Background: Variability in the vocabulary outcomes of children with cochlear implants (CIs) is partially explained by child-directed speech (CDS) characteristics. Yet, relatively little is known about whether and how mothers adapt their lexical and prosodic characteristics to the child's hearing status (before and after implantation, and compared with groups with normal hearing (NH)) and how important they are in affecting vocabulary development in the first 12 months of hearing experience. Aims: To investigate whether mothers of children with CIs produce CDS with similar lexical and prosodic characteristics compared with mothers of age-matched children with NH, and whether they modify these characteristics after implantation. In addition, to investigate whether mothers' CDS characteristics predict children's early vocabulary skills before and after implantation. Methods & procedures: A total of 34 dyads (17 with NH, 17 with children with CIs; ages = 9-32 months), all acquiring Italian, were involved in the study. Mothers' and children's lexical quantity (tokens) and variety (types), mothers' prosodic characteristics (pitch range and variability), and children's vocabulary skills were assessed at two time points, corresponding to before and 1 year post-CI activation for children with CIs. Children's vocabulary skills were assessed using parent reports; lexical and prosodic characteristics were observed in semi-structured mother-child interactions. Outcomes & results: Results showed that mothers of children with CIs produced speech with similar lexical quantity but lower lexical variety, and with increased pitch range and variability, than mothers of children with NH. Mothers generally increased their lexical quantity and variety and their pitch range between sessions. Children with CIs showed reduced expressive vocabulary and lower lexical quantity and variety than their peers 12 months post-CI activation. Mothers' prosodic characteristics did not explain variance in children's vocabulary skills; their lexical characteristics predicted children's early vocabulary and lexical outcomes, especially in the NH group, but were not related to later language development. Conclusions & implications: Our findings confirm previous studies on other languages and support the idea that the lexical characteristics of mothers' CDS have a positive effect on children's early measures of vocabulary development across hearing groups, whereas prosodic cues play a minor role. Greater input quantity and quality may assist children in the building of basic language model representations, whereas pitch cues may mainly serve attentional and emotional processes. Results emphasize the need for additional longitudinal studies investigating the input received from other figures surrounding the child and its role for children's language development. What this paper adds: What is already known on the subject Mothers' CDS is thought to facilitate and support language acquisition in children with various language developmental trajectories, including children with CIs. Because children with CIs are at risk for language delays and have acoustic processing limitations, their mothers may have to produce a lexically simpler but prosodically richer input, compared to mothers of children with NH. Yet, the literature reports mixed findings and no study to our knowledge has concurrently addressed the role of mothers' lexical and prosodic characteristics for children's vocabulary development before implantation and in the first 12 months of hearing experience. What this study adds to the existing knowledge The study shows that mothers of children with CIs produce input of similar quantity but reduced variety, and with heightened pitch characteristics, compared to mothers of children with NH. There was also a general increase in mothers' lexical quantity and variety, and in their pitch range, between sessions. Only their lexical characteristics predicted children's early vocabulary skills. Their lexical variety predicted children's expressive vocabulary and lexical variety only in the NH group. What are the practical and clinical implications of this work? These findings expand our knowledge about the effects of maternal input and may contribute to the improvement of early family-centred intervention programmes for supporting language development in children with CIs.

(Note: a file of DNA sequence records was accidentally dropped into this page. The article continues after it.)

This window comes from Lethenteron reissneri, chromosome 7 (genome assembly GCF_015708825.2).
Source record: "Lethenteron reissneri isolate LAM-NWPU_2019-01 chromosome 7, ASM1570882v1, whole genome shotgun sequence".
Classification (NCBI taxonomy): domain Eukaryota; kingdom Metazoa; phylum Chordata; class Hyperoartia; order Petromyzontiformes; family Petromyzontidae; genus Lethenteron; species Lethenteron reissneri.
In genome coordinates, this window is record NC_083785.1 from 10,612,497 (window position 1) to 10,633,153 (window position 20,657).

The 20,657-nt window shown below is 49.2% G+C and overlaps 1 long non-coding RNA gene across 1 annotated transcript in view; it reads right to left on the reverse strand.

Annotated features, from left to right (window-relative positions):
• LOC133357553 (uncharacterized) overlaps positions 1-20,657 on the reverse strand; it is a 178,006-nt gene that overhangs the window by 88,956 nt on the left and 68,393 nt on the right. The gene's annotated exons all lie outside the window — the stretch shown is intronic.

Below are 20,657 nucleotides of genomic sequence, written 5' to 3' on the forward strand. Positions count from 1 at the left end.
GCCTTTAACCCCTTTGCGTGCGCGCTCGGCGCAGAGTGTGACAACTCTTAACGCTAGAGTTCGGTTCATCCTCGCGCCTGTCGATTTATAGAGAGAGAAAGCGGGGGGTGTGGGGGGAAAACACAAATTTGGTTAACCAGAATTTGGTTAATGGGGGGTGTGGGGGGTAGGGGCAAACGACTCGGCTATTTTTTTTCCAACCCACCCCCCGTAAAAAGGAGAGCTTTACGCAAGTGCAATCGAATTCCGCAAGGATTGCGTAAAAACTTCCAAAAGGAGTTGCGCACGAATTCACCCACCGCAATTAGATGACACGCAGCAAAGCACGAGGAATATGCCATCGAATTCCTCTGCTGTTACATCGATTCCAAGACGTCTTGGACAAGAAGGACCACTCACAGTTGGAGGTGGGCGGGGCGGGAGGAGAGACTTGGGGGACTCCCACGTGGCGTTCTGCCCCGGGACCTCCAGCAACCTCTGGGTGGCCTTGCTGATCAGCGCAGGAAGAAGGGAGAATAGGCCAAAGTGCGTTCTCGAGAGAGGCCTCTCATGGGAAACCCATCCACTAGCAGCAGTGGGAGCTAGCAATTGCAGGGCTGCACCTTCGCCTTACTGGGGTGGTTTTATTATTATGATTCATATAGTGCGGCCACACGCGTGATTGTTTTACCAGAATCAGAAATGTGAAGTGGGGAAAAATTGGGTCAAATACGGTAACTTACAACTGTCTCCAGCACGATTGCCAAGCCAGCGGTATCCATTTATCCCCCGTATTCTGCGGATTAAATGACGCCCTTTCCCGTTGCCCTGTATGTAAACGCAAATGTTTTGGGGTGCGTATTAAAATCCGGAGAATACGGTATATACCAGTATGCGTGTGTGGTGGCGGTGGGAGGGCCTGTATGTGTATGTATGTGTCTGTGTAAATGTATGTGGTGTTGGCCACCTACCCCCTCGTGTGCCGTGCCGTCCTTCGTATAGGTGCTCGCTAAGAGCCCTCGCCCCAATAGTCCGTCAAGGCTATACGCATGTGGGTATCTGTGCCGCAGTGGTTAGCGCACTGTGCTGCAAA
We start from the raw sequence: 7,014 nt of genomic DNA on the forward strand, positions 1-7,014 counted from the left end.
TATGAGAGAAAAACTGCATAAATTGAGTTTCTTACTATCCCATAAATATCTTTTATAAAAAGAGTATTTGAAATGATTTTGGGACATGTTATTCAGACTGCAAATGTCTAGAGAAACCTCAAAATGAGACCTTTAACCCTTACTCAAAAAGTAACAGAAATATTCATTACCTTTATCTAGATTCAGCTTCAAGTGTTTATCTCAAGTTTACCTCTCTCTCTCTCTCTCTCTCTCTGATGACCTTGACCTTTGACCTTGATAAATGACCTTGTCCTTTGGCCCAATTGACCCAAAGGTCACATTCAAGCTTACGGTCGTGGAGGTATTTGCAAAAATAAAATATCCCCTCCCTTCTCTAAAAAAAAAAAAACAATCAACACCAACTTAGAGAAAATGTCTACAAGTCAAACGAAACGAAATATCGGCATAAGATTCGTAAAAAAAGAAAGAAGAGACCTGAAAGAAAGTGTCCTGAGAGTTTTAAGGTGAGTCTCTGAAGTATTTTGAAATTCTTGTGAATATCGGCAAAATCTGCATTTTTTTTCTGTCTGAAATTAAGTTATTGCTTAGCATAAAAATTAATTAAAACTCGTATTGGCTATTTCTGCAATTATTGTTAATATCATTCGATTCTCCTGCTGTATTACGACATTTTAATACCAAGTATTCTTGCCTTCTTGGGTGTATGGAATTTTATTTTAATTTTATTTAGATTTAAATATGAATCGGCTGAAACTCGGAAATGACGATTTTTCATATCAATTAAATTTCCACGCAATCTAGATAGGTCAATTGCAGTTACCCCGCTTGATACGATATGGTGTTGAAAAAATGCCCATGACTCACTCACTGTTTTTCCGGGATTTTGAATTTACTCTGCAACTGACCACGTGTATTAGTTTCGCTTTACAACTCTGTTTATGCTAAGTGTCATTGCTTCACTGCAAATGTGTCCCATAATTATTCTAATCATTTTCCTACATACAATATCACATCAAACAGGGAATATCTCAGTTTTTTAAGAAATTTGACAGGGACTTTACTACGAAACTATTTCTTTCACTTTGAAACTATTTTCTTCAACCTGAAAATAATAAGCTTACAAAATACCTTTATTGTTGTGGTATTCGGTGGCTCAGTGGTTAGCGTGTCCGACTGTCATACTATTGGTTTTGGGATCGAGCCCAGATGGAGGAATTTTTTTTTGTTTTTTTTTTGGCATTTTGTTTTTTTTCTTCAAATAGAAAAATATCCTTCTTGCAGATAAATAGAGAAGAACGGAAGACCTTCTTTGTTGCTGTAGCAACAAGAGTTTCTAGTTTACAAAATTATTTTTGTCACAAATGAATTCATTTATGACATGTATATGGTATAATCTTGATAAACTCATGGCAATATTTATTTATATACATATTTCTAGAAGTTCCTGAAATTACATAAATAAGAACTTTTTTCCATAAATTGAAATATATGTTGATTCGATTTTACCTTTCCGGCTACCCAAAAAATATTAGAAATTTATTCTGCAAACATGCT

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Utilizza questo identificativo per citare o creare un link a questo documento: https://hdl.handle.net/11576/2739131